LINDEN v. GRIFFIN

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Supreme Court of Kentucky.

R. Dean LINDEN, Ph.D., Appellant/Cross–Appellee v. William Tid GRIFFIN; Jeff Varner; Chad Estes; Hartley Blaha; Ronald Bowman, Jr.; Steven Stengell; James E. Shane; and Allied Energy, Inc., Appellees/Cross–Appellants.

Nos. 2011–SC–000422–DG, 2012–SC–000377–DG.

Decided: April 17, 2014

Ann B. Oldfather, Robert Sean Deskins, Donald L. Cox, John Davis Cox, for Appellant/Cross–Appellee. J. Kent Wicker, Jennifer Anne Schultz, for Appellees/Cross–Appellants.

In 2006, Dr. R. Dean Linden and William Tid Griffm developed an industrial gravity and vacuum pressure filtration system. This technology, at its most basic level, separates liquid and solid components from sewage waste. In 2007, Linden and Griffin formed Gryphon Environmental; LLC (“Gryphon” or the “Company”) to market and sell the filtration system. Linden maintains that this technology has a future estimated value of approximately two billion dollars. At its inception, Linden and Griffin agreed to be co-founders and equal owners of Gryphon. Linden served as President, Chief Executive Officer, Operating Manager, and Director. Griffin served as Chairman of the Board. Both Linden and Griffin signed an operating agreement (“Original Operating Agreement”) in May of 2007.

Gryphon experienced growth and added additional members, including the named Defendants who share the interests of Griffin in this action. For the sake of simplicity, their interests are addressed under the Griffin name. Still needing further capital, and in order to attract new investors, Linden and Griffin retained Greenebaum, Doll and McDonald, PLLC to amend the Company's Private Placement Memorandum (“PPM”) and Original Operating Agreement. Linden claims that Gryphon's lawyers and Griffin himself each represented to Linden that the PPM and the Amended Operating Agreement (“Amended Agreement”) would not alter any of the members' material rights provided for in the Original Operating Agreement.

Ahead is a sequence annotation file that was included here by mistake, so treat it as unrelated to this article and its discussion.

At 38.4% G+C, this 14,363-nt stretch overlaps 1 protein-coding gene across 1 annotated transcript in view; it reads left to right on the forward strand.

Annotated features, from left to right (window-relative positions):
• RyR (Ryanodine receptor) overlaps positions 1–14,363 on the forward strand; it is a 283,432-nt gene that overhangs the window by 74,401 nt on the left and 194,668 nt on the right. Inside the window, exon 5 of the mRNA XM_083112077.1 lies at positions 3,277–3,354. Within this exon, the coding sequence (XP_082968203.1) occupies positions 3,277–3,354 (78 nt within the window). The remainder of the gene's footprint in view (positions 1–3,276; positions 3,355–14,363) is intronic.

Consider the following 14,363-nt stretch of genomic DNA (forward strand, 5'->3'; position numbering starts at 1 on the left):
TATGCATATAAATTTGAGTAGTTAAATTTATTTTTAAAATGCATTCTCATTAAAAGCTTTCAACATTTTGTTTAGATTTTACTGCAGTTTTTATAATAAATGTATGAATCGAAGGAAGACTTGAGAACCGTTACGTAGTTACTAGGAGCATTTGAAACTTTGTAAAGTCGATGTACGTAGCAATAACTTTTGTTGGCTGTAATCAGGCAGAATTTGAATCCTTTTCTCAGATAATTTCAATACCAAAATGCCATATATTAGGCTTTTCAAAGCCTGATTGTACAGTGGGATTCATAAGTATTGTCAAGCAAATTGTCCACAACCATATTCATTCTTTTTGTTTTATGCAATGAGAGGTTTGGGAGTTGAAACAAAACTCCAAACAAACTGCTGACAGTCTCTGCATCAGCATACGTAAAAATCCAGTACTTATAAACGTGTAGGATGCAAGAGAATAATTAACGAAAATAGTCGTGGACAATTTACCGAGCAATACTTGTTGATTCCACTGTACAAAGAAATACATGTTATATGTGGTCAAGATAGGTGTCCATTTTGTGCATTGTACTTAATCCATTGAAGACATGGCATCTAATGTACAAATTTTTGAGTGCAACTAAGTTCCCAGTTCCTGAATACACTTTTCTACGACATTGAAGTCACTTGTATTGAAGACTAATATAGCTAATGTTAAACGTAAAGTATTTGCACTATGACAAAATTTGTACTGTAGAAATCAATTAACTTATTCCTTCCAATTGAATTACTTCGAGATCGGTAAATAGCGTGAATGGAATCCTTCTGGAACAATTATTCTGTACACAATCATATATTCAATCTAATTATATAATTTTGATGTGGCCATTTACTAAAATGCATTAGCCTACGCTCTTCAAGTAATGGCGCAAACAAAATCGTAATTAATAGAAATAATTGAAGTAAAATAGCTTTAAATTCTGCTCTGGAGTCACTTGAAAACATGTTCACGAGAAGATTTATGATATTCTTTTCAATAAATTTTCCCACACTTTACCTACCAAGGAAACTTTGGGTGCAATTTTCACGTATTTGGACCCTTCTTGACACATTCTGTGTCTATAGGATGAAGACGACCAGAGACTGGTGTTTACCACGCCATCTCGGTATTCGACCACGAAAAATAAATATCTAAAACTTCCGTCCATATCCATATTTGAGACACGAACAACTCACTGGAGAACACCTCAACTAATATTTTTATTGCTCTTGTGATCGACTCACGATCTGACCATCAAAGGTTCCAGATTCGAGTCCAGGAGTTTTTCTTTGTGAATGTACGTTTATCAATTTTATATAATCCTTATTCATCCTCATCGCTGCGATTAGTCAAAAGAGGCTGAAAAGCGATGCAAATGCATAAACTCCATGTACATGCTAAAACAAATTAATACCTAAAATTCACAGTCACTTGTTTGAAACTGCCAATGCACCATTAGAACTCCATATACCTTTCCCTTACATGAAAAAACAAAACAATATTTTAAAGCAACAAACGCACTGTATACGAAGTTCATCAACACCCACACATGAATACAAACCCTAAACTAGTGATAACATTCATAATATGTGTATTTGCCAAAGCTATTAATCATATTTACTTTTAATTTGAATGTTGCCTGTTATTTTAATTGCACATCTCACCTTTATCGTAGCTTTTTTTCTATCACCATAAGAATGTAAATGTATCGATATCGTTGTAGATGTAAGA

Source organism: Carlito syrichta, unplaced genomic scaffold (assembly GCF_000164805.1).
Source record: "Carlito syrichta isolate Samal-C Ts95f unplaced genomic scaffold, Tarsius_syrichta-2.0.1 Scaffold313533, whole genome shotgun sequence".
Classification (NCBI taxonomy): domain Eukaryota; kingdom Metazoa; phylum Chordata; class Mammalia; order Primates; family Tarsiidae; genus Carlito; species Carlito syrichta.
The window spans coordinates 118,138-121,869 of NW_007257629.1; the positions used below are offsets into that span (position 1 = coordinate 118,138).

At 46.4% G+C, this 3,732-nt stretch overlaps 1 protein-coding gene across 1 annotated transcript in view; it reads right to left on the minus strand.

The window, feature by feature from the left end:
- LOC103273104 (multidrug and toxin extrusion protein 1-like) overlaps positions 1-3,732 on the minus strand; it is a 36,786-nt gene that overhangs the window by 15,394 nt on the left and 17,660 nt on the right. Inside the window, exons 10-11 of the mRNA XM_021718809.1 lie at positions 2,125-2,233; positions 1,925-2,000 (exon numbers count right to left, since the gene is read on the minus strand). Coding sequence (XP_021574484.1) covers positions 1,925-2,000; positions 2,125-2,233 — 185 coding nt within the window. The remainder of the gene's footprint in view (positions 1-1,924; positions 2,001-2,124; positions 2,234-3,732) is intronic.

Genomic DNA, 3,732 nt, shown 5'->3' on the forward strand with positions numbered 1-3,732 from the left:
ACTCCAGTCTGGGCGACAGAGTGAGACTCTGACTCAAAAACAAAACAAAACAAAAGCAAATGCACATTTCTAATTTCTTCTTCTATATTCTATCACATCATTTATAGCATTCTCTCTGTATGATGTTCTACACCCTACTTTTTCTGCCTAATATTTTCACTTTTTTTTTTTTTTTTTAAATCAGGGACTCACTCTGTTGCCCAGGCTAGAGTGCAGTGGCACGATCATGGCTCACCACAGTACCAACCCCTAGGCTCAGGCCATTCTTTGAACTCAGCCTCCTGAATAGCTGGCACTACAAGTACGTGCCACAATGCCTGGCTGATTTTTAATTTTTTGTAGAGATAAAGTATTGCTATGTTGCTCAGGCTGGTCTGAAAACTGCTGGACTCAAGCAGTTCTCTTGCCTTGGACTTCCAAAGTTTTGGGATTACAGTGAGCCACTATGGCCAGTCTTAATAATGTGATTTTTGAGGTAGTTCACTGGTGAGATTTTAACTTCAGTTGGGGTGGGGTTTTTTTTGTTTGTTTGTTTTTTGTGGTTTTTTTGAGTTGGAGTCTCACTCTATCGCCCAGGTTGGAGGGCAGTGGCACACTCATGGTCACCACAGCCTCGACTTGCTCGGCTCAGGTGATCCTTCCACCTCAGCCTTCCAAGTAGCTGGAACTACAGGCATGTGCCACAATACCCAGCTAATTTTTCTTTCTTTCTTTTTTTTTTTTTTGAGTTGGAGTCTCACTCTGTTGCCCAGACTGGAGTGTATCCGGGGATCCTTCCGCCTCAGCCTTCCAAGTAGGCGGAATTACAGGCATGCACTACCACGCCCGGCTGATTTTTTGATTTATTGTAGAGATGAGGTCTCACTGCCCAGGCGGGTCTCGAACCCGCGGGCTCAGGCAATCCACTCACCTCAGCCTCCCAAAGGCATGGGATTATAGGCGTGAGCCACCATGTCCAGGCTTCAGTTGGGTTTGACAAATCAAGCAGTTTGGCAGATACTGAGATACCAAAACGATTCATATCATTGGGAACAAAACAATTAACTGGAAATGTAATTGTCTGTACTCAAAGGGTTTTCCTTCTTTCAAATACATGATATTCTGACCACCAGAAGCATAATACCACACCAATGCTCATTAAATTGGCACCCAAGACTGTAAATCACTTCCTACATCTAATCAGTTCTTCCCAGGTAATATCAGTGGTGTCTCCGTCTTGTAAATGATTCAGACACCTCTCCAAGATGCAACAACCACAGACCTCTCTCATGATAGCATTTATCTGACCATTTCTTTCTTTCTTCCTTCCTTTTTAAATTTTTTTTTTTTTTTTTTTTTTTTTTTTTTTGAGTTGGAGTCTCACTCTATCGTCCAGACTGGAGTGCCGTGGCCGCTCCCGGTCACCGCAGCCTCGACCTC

By July of 2008, the Amended Agreement had been formulated and signed by all members of the Company. At least two material provisions which were not included in the Original Operating Agreement were added to the Amended Agreement. Specifically, § 17.4(a) added an involuntary purchase price sales provision and § 21.7 included an arbitration clause. It is unclear whether Linden actually reviewed the Amended Agreement before signing it. However, as evidenced from this lawsuit, Linden denies being aware of the inclusion of the arbitration and involuntary purchase price provisions.

Linden and Griffin began having disputes over Gryphon's management in late 2008. A Company meeting was held in January of 2009. Linden claims that he received no notice of the meeting and, therefore, did not attend. During this meeting, Gryphon's members unanimously voted to remove Linden as an officer and director of the Company. The members also voted to remove Linden as an authorized signatory of Gryphon's bank account. The Defendants maintain that Linden's removal was due to his misconduct and poor performance. The Defendants also alleged that Linden had persuaded potential investors to invest in another company in which he held an interest.